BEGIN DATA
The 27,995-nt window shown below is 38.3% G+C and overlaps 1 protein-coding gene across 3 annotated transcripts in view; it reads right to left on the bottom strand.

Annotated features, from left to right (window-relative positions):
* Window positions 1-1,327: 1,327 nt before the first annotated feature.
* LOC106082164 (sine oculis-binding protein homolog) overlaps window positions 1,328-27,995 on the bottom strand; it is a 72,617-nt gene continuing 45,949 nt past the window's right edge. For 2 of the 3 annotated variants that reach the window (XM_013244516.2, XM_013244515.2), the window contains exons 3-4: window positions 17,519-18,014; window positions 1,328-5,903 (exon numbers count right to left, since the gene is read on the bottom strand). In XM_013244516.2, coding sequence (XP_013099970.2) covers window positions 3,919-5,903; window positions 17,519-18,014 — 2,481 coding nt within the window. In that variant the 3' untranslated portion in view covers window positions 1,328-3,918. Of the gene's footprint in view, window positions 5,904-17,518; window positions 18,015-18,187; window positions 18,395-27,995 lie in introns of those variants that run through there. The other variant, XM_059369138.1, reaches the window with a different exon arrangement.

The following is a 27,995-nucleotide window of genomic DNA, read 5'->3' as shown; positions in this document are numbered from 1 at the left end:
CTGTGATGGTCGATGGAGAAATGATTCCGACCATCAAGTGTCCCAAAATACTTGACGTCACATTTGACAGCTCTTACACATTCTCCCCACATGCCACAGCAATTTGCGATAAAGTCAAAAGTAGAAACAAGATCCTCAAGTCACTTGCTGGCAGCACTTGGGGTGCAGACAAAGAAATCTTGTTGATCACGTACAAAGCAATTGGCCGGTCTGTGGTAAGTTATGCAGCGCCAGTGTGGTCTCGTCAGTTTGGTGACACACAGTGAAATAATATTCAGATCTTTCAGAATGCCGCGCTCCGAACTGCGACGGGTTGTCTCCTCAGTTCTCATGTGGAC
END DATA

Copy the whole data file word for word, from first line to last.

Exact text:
The 27,995-nt window shown below is 38.3% G+C and overlaps 1 protein-coding gene across 3 annotated transcripts in view; it reads right to left on the bottom strand.

Annotated features, from left to right (window-relative positions):
* Window positions 1-1,327: 1,327 nt before the first annotated feature.
* LOC106082164 (sine oculis-binding protein homolog) overlaps window positions 1,328-27,995 on the bottom strand; it is a 72,617-nt gene continuing 45,949 nt past the window's right edge. For 2 of the 3 annotated variants that reach the window (XM_013244516.2, XM_013244515.2), the window contains exons 3-4: window positions 17,519-18,014; window positions 1,328-5,903 (exon numbers count right to left, since the gene is read on the bottom strand). In XM_013244516.2, coding sequence (XP_013099970.2) covers window positions 3,919-5,903; window positions 17,519-18,014 — 2,481 coding nt within the window. In that variant the 3' untranslated portion in view covers window positions 1,328-3,918. Of the gene's footprint in view, window positions 5,904-17,518; window positions 18,015-18,187; window positions 18,395-27,995 lie in introns of those variants that run through there. The other variant, XM_059369138.1, reaches the window with a different exon arrangement.

The following is a 27,995-nucleotide window of genomic DNA, read 5'->3' as shown; positions in this document are numbered from 1 at the left end:
CTGTGATGGTCGATGGAGAAATGATTCCGACCATCAAGTGTCCCAAAATACTTGACGTCACATTTGACAGCTCTTACACATTCTCCCCACATGCCACAGCAATTTGCGATAAAGTCAAAAGTAGAAACAAGATCCTCAAGTCACTTGCTGGCAGCACTTGGGGTGCAGACAAAGAAATCTTGTTGATCACGTACAAAGCAATTGGCCGGTCTGTGGTAAGTTATGCAGCGCCAGTGTGGTCTCGTCAGTTTGGTGACACACAGTGAAATAATATTCAGATCTTTCAGAATGCCGCGCTCCGAACTGCGACGGGTTGTCTCCTCAGTTCTCATGTGGAC